After the injury, Hossa wasn’t exactly the same player for the remainder of the season. He had a nice stretch when the Blackhawks rattled off eight straight wins when February turned into March. He scored points in eight straight, finishing with 12 points over that stretch, which included seven goals.
But Hossa’s overall numbers on the season can still be classified as a disappointment. A guy who many had hopes for 40-goal-type numbers, couldn’t even hit the 30-goal mark. He finished the season with 25 goals in addition to his 32 assists on the season. Serviceable numbers, to be sure, but not for a guy which the Blackhawks invested 12 years in when he signed before the ’09-’10 season.
As everyone knows, though, the true concern with Hossa is in his performance in the playoffs. After successful playoff stints with Pittsburgh and Detroit prior to signing with Chicago, even though he didn’t win a Cup with the two, Hossa has all but disappeared in two seasons with the Blackhawks in the playoffs.
This year was a bit better start than last year’s postseason, though obviously Chicago didn’t go nearly as far as they were able to in their Cup-winning year. Hossa tallied six points in seven games, with two goals, but both of those goals came in the same 5-0 thumping of the Canucks.
Some have indicated the possibility of trading Hossa. And while his contract doesn’t appear to include a no movement clause, a la Kane, it’s unlikely that they’d be able to unload such a hefty contract, with Hossa slated to make over $7 million over the next five years before his salary goes down.
Unless the right deal comes along, Hossa will be a Blackhawk in 2011-2012. A longer summer could do wonders for Hossa, who is still looking to complete his first full season of health as a member of the Blackhawks. However, don’t be surprised to see the Hawks explore trade options next summer if Hossa once again falls below the 30-goal mark in ’11-’12.
It wasn’t quite a tale of two seasons for young defenseman Nick Leddy, but it was close.
Heading into the season, Leddy wasn’t really expected to be anywhere near the Blackhawks’ roster, save maybe a callup as a fill-in here and there. But he surprised in training camp and made his way into the top six to start the season, with the injury that caused Brian Campbell to miss the first month of the season.
Leddy was acquired during the regular season in the 2009-10 campaign. A Minnesota kid, Leddy was traded by the Minnesota Wild to the Blackhawks, along with Kim Johnsson, for defenseman Cam Barker. Since the deal, Barker hasn’t done too much for Minny, and Johnsson hasn’t been heard from since.
But Leddy has turned out to be a steal for the Blackhawks after his first season with the team, in which he appeared in 46 games.
The start to the season wasn’t too kind for the 20-year-old d-man. He appeared in the first six games of the season for the Blackhawks, posting one goal and a minus-1 in those six. He was overmatched for the bulk of that time and constantly beaten.
He wouldn’t be called back up until January, given the struggles and nonsense of Nick Boynton. Leddy was paired with Jordan Hendry early on in that stretch, and the two actually performed pretty well with one another. But neither saw substantial minutes, and rather than getting Duncan Keith-like minutes in Rockford, Leddy was flirting with single digit totals as far as time with the big club.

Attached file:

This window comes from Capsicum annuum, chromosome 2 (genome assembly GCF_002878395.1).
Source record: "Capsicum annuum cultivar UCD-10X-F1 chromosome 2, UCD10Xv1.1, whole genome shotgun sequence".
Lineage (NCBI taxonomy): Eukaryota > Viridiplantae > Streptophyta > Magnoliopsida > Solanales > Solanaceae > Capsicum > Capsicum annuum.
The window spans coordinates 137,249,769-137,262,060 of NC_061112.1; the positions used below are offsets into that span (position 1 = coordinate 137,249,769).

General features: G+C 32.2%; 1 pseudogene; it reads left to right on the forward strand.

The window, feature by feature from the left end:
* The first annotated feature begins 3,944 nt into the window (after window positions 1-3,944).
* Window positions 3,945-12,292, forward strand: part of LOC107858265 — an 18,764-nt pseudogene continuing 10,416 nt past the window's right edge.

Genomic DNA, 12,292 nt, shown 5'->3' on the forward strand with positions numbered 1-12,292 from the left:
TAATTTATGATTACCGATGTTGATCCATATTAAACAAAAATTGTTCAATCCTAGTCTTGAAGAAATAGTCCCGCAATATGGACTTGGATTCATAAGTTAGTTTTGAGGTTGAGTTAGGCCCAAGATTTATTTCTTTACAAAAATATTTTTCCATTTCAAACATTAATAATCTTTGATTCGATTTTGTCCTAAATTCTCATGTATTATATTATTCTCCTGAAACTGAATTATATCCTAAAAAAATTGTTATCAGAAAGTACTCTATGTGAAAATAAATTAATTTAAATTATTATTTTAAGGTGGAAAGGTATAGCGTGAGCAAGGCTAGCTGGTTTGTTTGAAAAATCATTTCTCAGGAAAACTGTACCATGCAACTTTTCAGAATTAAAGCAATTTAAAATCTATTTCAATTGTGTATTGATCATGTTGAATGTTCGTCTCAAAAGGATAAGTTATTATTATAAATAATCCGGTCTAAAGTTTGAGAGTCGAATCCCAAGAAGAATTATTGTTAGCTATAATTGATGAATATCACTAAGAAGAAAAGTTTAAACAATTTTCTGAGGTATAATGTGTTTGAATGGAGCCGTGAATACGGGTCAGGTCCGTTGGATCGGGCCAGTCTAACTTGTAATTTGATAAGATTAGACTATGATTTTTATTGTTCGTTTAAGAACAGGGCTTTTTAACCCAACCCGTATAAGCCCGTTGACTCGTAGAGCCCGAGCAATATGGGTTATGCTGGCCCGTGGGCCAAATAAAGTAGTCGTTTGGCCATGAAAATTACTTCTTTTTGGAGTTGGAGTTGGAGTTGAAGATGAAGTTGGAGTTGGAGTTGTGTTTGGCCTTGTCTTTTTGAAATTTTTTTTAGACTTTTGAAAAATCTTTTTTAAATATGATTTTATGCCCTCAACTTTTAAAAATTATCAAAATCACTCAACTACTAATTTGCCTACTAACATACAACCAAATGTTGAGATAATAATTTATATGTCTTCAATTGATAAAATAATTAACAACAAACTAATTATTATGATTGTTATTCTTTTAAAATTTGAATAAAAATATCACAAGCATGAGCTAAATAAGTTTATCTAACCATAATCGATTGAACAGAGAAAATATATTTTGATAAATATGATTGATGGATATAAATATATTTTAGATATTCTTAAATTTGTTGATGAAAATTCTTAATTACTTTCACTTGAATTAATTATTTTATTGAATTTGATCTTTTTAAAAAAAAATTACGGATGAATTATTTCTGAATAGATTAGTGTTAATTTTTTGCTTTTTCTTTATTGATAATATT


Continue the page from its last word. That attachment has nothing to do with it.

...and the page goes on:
Leddy did progress well as the season went on, and eventually earned time playing with Keith as the Hawks’ no. 1 pairing, during Joel Quenneville‘s line shuffle that saw Brent Seabrook drop a line. Even playing with Keith, Leddy’s minutes were still inconsistent, and one can’t help but wonder if he would have been better served spending a big chunk of time in Rockford, rather than Chicago.
But after his 46 games with the team, Leddy showed great promise in being a part of this Blackhawks defensive unit, which is among the highest paid in the league. He finished the season with seven points, including four goals, while displaying an impressive shot from the point. Though he gave up a great deal of breakaways and scoring chances in the regular season, he was able to limit those and recover much more quickly as the season progressed.
Heading into next season, Leddy is a sure bet to be among this top six with the Blackhawks, and could end up starting the season on the second defensive line if the Blackhawks deal one of Campbell or Niklas Hjalmarsson. One thing that is certain is that this kid has a bright future with these Blackhawks.
The story of Dave Bolland‘s 2010-11 season is certainly a curious one. After a regular season that can be classified as a major disappointment, and ended early thanks to Pavel Kubina‘s elbow, Bolland proved to be the x-factor in the Blackhawks’ first round series against the Vancouver Canucks.
It’s remarkable that a guy who had s cuh a poor regular season could make such a large impact against the NHL’s Presidents Trophy-winning squad.
Bolland had just 37 points in the regular season, in 61 games, and only scored one goal before December. Despite Joel Quenneville‘s best hopes that he’d play higher, Bolland spent the majority of his time on the third line, and that’s with the Hawks lacking a true second line center behind Jonathan Toews.
Yet despite the disappointment that was Dave Bolland’s regular season, it was all forgotten come playoff time. Down 3-0 to the Canucks in the series, things were looking bleak for the Blackhawks.
But with the return of Bolland, the Canucks’ top line fell silent and Chicago stormed back. They outscored Vancouver 12-2 in Games 4 and 5 combined, with four points coming from Bolland in the Game 4 rout, which the Blackhawks won 7-2.
Though the Blackhawks lost the series in Game 7, the importance of Bolland was made clear. He finished with six points in the four games he played and was outstanding defensively, stifling the Sedin twins and putting the hurt on Dan Hamhuis.